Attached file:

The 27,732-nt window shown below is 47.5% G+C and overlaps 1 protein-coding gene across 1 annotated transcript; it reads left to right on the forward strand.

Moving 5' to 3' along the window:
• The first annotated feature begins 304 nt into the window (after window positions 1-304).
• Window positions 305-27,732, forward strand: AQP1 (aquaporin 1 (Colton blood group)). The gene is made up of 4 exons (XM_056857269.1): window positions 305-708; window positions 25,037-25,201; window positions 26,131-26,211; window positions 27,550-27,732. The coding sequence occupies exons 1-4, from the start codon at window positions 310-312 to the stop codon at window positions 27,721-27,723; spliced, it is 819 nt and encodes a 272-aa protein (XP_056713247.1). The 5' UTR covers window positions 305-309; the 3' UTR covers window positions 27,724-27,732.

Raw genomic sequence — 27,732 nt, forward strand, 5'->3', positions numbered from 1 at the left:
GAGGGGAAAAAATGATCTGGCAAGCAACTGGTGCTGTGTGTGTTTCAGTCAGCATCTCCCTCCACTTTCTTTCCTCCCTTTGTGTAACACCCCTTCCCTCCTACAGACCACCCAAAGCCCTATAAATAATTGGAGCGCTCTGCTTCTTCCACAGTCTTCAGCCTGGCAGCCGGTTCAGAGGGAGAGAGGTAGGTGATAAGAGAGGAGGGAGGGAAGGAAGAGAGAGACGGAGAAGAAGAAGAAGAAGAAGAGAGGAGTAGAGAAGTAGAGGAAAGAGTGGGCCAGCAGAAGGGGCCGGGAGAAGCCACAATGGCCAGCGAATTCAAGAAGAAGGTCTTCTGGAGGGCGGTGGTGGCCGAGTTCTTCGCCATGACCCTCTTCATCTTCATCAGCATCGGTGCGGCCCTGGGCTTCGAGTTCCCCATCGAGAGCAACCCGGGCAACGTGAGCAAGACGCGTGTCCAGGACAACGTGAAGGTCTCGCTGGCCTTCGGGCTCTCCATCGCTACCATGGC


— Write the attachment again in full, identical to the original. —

The 27,732-nt window shown below is 47.5% G+C and overlaps 1 protein-coding gene across 1 annotated transcript; it reads left to right on the forward strand.

Moving 5' to 3' along the window:
• The first annotated feature begins 304 nt into the window (after window positions 1-304).
• Window positions 305-27,732, forward strand: AQP1 (aquaporin 1 (Colton blood group)). The gene is made up of 4 exons (XM_056857269.1): window positions 305-708; window positions 25,037-25,201; window positions 26,131-26,211; window positions 27,550-27,732. The coding sequence occupies exons 1-4, from the start codon at window positions 310-312 to the stop codon at window positions 27,721-27,723; spliced, it is 819 nt and encodes a 272-aa protein (XP_056713247.1). The 5' UTR covers window positions 305-309; the 3' UTR covers window positions 27,724-27,732.

Raw genomic sequence — 27,732 nt, forward strand, 5'->3', positions numbered from 1 at the left:
GAGGGGAAAAAATGATCTGGCAAGCAACTGGTGCTGTGTGTGTTTCAGTCAGCATCTCCCTCCACTTTCTTTCCTCCCTTTGTGTAACACCCCTTCCCTCCTACAGACCACCCAAAGCCCTATAAATAATTGGAGCGCTCTGCTTCTTCCACAGTCTTCAGCCTGGCAGCCGGTTCAGAGGGAGAGAGGTAGGTGATAAGAGAGGAGGGAGGGAAGGAAGAGAGAGACGGAGAAGAAGAAGAAGAAGAAGAGAGGAGTAGAGAAGTAGAGGAAAGAGTGGGCCAGCAGAAGGGGCCGGGAGAAGCCACAATGGCCAGCGAATTCAAGAAGAAGGTCTTCTGGAGGGCGGTGGTGGCCGAGTTCTTCGCCATGACCCTCTTCATCTTCATCAGCATCGGTGCGGCCCTGGGCTTCGAGTTCCCCATCGAGAGCAACCCGGGCAACGTGAGCAAGACGCGTGTCCAGGACAACGTGAAGGTCTCGCTGGCCTTCGGGCTCTCCATCGCTACCATGGC